Frank Forman wrote:
I don't think Fritz Lehmann is Lotte's brother. I've never heard such a claim, and I think Lotte was Jewish, whereas Fritz conducted in Germany throughout the Third Reich. "Denazification," an earlier version of the Poliitically Correct Thought Police.
Lehmann's live recording of the St. Matthew Passion, the one presumably reissued on LYS, is the first complete recording in German, Koussevitzky's having been in English. It was also the first recording of Fischer-Dieskau, although I recall reading that something earlier has surfaced.
It is my favorite recording of the work, mostly though for the Evangelist and tenor, Helmut Krebs, whose angelic voice is exactly right for Bach. But everything about the recording is perfect.
Lehmann's recording of the German Requiem is also my favorite. This performance is very slow, esp. in the first mov., and takes just under the 80 min. max. time for a CD. The slowness may bother some, but I got used to it quickly enough.
Lehmann was one of the house conductors DGG used to build up its LP catalog. I'm not sure what concert orchestras he directed. I've compiled one of two discographies, the other being a quite imcomplete one in the back of a book about Lehmann written in German.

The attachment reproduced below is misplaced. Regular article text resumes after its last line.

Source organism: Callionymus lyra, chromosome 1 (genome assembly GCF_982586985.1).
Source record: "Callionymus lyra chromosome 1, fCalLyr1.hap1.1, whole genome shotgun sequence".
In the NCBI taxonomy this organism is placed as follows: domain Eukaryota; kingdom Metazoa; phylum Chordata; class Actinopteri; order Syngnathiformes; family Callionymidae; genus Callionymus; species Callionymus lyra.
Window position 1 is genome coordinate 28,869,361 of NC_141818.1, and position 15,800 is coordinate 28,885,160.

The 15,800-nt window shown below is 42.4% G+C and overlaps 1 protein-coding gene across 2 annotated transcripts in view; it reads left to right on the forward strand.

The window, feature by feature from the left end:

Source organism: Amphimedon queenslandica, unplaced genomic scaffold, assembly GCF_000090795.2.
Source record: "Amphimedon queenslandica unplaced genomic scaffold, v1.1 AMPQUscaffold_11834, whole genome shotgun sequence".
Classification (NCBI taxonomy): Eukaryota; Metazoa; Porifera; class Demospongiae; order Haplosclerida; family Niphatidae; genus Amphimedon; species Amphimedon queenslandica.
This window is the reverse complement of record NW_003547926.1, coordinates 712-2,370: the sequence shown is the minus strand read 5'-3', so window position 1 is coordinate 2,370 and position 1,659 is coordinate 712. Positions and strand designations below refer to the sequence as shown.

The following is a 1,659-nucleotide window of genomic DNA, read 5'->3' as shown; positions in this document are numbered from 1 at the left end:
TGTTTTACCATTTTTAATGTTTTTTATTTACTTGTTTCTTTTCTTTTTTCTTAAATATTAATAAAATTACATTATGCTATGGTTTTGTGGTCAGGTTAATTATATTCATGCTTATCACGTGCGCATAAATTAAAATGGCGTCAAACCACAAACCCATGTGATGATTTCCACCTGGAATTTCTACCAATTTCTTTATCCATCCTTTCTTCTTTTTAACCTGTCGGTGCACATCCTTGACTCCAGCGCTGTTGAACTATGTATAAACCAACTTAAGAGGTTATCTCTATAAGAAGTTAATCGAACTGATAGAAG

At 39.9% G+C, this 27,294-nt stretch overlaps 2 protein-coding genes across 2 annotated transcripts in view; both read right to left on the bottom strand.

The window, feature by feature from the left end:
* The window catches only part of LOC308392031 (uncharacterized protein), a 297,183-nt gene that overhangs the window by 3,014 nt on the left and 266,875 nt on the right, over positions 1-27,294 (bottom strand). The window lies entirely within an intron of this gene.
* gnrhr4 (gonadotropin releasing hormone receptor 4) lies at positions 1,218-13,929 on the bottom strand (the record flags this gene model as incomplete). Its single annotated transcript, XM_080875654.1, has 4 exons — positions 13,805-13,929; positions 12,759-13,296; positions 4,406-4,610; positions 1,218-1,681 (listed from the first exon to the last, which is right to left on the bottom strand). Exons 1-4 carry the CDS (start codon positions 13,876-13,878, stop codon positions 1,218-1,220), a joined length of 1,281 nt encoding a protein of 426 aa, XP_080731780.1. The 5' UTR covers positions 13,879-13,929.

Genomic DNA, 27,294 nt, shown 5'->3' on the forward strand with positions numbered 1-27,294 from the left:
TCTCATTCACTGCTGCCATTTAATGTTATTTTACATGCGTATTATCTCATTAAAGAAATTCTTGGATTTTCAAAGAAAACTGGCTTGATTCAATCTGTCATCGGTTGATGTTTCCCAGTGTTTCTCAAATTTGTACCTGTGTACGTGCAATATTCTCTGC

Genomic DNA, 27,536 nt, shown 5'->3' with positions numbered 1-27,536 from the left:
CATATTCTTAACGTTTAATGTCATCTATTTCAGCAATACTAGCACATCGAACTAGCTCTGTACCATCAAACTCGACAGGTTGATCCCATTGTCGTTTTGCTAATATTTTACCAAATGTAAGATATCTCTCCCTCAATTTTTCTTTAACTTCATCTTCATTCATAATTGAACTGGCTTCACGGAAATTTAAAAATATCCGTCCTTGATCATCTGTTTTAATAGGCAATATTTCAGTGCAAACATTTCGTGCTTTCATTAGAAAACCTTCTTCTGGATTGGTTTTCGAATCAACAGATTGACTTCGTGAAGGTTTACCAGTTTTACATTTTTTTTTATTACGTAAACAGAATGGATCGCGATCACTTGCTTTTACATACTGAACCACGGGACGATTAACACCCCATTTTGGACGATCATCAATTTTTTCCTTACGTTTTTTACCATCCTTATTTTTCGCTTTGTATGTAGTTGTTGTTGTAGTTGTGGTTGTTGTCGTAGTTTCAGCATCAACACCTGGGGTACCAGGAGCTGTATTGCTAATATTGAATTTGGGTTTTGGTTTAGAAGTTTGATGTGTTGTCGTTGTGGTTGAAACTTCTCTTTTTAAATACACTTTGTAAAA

He also made my favorite recording of the Choral Fantasy (with Andor Foldes, a largely forgotten pianist), which is very articulate and emphatic, and also of the Capriccio Italien, a work most of us are probably burned out on, but whose value is renewed in Lehmann's heavily articulated interpretation. Like Scherchen, he brings out instrumental groups that are largely submerged in other interpreations. I've listened to these four Lehmann recordings many times, and the interpretations still thrill me. They are not mere eccentricities.
Only the Bach and Brahms are on CD, and the only other Lehmann on CD is a DG disc of Bach Cantatas. You get to hear Krebs and F-D again in solid, reliable interpretations.
Benjamin Maso wrote (August 21, 2000):
< I don't think Fritz Lehmann is Lotte's brother. I've never heard such a claim, and I think Lotte was Jewish, whereas Fritz conducted in Germany throughout the Third Reich. >
Although she went into exile, Lotte Lehmann wasn't Jewish. She had a brother called Fritz, who also emigrated to the USA, but he wasn't a conductor.
< "Denazification," an earlier version of the Poliitically Correct Thought Police. >
I don't know anything about any
Apos3 wrote (August 21, 2000):
< Only the Bach and Brahms are on CD, and the only other Lehmann on CD is a DG disc of Bach Cantatas. >
There is also one of Händel works on DG Originals.